What’s a Mixed Credit Report?
In late July 2013 a jury awarded an Oregon woman $18.6 million over Equifax because of errors on her credit report. Her issue…she had a credit file that was mixed with that of another woman, who happened to have poor credit. So, what is a mixed credit report and how do you avoid this happening to you?
If you’ve got a common name, like “Julie Miller” (the name of the woman in Oregon who sued Equifax), there’s a chance that your credit report could be confused with another consumer with the same name. It’s not enough to have a different date of birth or a different address or a different Social Security Number.
Mixed credit reports, which are not very common but are very difficult to get permanently corrected, are caused when the credit bureau places information belonging to another consumer on your credit reports, and then delivers that report to a lender. If the “other” consumer has poor credit then the lender will assume it’s your information and could deny you as a result. And, credit scoring systems cannot distinguish between your credit data and credit data belonging to another person…so they will “score” the information even if it’s incorrect.
The credit reporting agencies are under no obligation to proactively investigate the information on your credit reports to determine if it’s yours or if it belongs to another person with the same name. You have to pull your own credit reports, review the information and then file a formal dispute with the credit bureaus if you find data that you believe is incorrect or belongs to someone else.
In the case of Miller v Equifax, Ms. Miller filed multiple disputes over a 2 year period and provided her identification information several times but still could not get her credit file segregated from that of another consumer. She was denied a line of credit as a result of collections on her credit report. And for those of you who are new to the credit report game…that’s what some people might call “damage.”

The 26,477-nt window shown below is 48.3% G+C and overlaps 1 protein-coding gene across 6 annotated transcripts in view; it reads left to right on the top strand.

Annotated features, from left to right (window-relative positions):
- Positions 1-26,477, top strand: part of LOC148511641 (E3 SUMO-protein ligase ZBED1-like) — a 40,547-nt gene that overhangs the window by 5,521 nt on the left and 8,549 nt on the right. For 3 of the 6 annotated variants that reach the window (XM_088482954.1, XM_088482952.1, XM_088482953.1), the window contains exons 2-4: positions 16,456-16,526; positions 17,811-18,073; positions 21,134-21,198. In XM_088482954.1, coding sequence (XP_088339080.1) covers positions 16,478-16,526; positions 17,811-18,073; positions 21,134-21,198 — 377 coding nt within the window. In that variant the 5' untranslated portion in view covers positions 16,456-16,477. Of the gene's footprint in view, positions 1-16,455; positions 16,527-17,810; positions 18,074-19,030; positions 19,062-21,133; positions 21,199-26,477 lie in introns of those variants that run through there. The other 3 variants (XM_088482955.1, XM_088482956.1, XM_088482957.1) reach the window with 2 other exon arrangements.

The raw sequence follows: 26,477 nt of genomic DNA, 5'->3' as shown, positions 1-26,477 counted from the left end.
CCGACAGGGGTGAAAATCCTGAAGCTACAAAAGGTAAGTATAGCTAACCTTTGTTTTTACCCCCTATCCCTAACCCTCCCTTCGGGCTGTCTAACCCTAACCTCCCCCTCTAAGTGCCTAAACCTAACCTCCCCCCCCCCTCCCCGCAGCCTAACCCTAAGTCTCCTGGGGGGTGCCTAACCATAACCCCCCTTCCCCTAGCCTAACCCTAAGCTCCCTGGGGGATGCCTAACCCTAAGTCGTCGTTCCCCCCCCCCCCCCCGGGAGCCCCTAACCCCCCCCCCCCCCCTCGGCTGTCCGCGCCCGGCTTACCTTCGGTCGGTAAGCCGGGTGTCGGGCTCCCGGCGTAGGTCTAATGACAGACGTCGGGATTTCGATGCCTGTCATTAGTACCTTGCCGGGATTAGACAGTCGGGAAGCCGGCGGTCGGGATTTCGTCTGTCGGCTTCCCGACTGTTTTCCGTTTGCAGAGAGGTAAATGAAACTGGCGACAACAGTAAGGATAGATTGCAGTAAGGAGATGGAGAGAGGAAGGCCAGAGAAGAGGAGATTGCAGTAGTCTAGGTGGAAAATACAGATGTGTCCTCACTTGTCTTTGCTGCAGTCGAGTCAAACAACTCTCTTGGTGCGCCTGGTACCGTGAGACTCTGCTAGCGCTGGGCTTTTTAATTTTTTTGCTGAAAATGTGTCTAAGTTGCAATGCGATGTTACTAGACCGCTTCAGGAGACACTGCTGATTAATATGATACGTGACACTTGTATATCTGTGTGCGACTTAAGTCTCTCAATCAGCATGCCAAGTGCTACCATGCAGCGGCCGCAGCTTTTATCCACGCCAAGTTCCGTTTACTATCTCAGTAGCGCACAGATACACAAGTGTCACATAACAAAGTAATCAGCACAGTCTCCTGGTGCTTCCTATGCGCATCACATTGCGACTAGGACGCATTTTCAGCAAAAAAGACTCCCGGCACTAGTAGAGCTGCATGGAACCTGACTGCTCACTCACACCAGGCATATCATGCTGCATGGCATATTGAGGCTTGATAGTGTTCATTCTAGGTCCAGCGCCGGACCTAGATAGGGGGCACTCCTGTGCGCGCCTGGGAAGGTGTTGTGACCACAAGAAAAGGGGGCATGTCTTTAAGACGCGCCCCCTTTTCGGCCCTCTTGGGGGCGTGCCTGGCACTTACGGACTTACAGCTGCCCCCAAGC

In my work as an expert witness (140+ cases as of this week) mixed files cases do not come up often and when they do it’s rare that that Plaintiff (a consumer) has an otherwise clean credit report. As such, it’s harder to argue that the consumer/Plaintiff has been damaged solely as a result of her mixed report data because there’s a chance he or she would have been denied credit anyway as a result of the negative and accurate information that was on the credit report.
The reason mixed files are so hard to correct is because the lender isn’t sending in incorrect information. So, they cannot fix the problem because they’re not causing it. The problem is being caused by the credit bureau inadvertently co-minging data belonging to two consumers and placing it on one credit report.
There is a simple way to correct this issue. The credit bureaus can suppress or mask the allegedly incorrect information. This causes it to be removed from the credit report AND it blocks it from being re-added down the road. The challenge, as Ms. Miller found out the hard way, is finding someone to actually take the time to work with the consumer and their lenders to clearly identify what’s accurate and what’s inaccurate and then block to inaccurate information from appearing on the consumer’s credit report.
Do you have a mixed credit report? Visit here to see your updated credit report and credit score online now.